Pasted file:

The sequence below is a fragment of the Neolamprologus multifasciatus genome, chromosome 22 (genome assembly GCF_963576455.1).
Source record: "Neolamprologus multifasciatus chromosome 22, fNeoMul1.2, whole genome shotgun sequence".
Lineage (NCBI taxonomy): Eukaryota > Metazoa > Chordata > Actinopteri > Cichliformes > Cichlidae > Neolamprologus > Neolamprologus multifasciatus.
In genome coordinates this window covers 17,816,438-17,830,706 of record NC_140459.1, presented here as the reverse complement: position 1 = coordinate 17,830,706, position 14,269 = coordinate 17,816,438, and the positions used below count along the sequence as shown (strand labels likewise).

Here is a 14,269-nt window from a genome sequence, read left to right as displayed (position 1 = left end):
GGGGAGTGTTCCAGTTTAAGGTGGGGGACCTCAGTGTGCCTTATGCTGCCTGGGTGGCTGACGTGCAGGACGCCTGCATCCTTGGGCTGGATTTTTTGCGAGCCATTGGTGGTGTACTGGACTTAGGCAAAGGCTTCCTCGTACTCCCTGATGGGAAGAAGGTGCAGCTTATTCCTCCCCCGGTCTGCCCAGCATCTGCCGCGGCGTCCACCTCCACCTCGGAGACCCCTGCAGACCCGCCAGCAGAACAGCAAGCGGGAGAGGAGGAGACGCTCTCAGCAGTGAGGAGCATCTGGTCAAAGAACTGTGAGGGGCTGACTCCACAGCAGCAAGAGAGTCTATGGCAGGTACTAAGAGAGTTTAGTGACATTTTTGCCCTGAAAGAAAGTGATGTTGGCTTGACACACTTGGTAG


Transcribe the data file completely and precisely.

The sequence below is a fragment of the Neolamprologus multifasciatus genome, chromosome 22 (genome assembly GCF_963576455.1).
Source record: "Neolamprologus multifasciatus chromosome 22, fNeoMul1.2, whole genome shotgun sequence".
Lineage (NCBI taxonomy): Eukaryota > Metazoa > Chordata > Actinopteri > Cichliformes > Cichlidae > Neolamprologus > Neolamprologus multifasciatus.
In genome coordinates this window covers 17,816,438-17,830,706 of record NC_140459.1, presented here as the reverse complement: position 1 = coordinate 17,830,706, position 14,269 = coordinate 17,816,438, and the positions used below count along the sequence as shown (strand labels likewise).

Here is a 14,269-nt window from a genome sequence, read left to right as displayed (position 1 = left end):
GGGGAGTGTTCCAGTTTAAGGTGGGGGACCTCAGTGTGCCTTATGCTGCCTGGGTGGCTGACGTGCAGGACGCCTGCATCCTTGGGCTGGATTTTTTGCGAGCCATTGGTGGTGTACTGGACTTAGGCAAAGGCTTCCTCGTACTCCCTGATGGGAAGAAGGTGCAGCTTATTCCTCCCCCGGTCTGCCCAGCATCTGCCGCGGCGTCCACCTCCACCTCGGAGACCCCTGCAGACCCGCCAGCAGAACAGCAAGCGGGAGAGGAGGAGACGCTCTCAGCAGTGAGGAGCATCTGGTCAAAGAACTGTGAGGGGCTGACTCCACAGCAGCAAGAGAGTCTATGGCAGGTACTAAGAGAGTTTAGTGACATTTTTGCCCTGAAAGAAAGTGATGTTGGCTTGACACACTTGGTAG